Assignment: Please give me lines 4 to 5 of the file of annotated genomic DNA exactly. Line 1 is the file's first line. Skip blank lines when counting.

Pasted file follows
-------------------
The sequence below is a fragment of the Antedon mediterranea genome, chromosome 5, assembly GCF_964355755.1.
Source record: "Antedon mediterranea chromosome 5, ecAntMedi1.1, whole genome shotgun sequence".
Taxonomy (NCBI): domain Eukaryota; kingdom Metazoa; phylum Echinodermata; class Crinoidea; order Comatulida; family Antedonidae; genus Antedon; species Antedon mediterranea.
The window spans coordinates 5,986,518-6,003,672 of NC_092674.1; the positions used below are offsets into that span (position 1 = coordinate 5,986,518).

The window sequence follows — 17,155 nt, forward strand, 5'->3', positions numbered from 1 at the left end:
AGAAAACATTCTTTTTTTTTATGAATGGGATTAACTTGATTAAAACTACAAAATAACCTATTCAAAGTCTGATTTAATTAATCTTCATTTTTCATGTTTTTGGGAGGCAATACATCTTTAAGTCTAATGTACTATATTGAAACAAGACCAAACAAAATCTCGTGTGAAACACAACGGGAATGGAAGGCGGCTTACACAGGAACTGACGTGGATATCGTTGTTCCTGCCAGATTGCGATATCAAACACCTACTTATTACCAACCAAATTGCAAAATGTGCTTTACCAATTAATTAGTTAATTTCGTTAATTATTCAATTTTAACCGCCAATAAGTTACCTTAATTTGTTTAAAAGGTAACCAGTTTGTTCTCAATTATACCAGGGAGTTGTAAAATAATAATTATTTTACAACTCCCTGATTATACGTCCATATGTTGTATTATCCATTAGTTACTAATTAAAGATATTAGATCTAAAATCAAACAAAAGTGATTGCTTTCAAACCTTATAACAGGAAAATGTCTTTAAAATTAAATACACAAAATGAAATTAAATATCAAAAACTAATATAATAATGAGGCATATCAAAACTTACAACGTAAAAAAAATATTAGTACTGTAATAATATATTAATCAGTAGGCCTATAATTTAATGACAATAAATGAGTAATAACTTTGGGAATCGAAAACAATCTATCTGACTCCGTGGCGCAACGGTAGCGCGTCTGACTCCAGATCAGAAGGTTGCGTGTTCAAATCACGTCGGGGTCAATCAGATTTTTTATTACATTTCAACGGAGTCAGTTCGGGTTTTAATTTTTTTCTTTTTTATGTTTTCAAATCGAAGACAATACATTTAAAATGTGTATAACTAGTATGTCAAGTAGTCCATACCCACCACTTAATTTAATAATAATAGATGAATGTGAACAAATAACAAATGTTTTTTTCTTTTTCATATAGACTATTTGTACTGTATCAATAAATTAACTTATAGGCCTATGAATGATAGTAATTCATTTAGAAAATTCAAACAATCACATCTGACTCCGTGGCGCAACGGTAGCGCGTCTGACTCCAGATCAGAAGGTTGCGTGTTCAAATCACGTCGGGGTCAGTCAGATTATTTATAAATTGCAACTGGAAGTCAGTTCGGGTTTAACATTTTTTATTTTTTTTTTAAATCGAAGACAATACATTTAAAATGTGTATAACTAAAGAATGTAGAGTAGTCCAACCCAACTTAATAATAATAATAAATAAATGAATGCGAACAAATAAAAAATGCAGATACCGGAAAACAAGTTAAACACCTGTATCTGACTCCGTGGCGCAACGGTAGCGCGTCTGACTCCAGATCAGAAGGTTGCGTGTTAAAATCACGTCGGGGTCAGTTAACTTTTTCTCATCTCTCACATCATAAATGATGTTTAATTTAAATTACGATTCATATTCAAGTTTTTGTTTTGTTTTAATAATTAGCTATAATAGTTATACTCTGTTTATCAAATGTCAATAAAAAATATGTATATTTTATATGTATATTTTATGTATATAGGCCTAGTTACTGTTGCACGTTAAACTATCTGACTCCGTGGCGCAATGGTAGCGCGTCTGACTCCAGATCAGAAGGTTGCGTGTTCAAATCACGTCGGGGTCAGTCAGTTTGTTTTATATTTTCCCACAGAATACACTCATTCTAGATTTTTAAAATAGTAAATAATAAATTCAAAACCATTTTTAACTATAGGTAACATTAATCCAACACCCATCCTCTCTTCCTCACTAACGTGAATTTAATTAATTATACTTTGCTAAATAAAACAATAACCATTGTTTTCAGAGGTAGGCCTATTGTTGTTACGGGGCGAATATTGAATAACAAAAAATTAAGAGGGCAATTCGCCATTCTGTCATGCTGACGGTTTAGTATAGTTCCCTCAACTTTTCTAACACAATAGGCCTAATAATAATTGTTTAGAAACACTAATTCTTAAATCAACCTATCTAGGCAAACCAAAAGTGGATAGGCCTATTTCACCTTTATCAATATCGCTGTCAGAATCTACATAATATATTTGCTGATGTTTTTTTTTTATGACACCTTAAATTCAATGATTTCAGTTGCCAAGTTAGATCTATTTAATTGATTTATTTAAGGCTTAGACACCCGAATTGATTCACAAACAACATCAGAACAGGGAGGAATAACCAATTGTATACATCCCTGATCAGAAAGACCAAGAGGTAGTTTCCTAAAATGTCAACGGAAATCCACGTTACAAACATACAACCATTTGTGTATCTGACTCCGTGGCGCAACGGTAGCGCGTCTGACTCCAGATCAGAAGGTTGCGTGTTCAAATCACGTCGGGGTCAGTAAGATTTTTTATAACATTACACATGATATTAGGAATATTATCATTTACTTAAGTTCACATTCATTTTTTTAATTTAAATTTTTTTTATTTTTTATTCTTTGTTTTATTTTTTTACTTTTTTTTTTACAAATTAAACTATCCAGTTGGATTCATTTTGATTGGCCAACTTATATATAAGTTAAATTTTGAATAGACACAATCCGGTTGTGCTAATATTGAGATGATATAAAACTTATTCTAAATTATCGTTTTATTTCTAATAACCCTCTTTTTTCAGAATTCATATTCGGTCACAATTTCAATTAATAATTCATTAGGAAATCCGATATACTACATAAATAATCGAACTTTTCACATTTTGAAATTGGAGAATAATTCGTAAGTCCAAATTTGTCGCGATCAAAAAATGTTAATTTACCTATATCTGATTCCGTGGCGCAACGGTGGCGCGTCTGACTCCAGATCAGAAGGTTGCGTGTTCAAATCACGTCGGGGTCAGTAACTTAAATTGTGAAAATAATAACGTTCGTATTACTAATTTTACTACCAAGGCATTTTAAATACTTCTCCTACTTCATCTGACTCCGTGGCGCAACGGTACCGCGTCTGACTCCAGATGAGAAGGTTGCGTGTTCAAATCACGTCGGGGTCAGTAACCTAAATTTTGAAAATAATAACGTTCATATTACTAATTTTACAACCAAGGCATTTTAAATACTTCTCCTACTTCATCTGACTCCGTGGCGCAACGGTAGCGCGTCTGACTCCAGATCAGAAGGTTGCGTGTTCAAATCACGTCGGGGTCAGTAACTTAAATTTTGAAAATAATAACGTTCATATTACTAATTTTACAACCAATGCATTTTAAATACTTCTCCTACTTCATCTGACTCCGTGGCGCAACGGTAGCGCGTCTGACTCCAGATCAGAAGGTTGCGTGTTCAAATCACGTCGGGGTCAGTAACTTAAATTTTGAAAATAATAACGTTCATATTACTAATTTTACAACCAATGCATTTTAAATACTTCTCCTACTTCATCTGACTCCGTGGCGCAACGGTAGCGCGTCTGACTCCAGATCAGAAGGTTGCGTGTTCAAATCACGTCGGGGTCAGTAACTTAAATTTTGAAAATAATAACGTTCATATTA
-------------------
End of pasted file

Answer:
The window spans coordinates 5,986,518-6,003,672 of NC_092674.1; the positions used below are offsets into that span (position 1 = coordinate 5,986,518).

The window sequence follows — 17,155 nt, forward strand, 5'->3', positions numbered from 1 at the left end: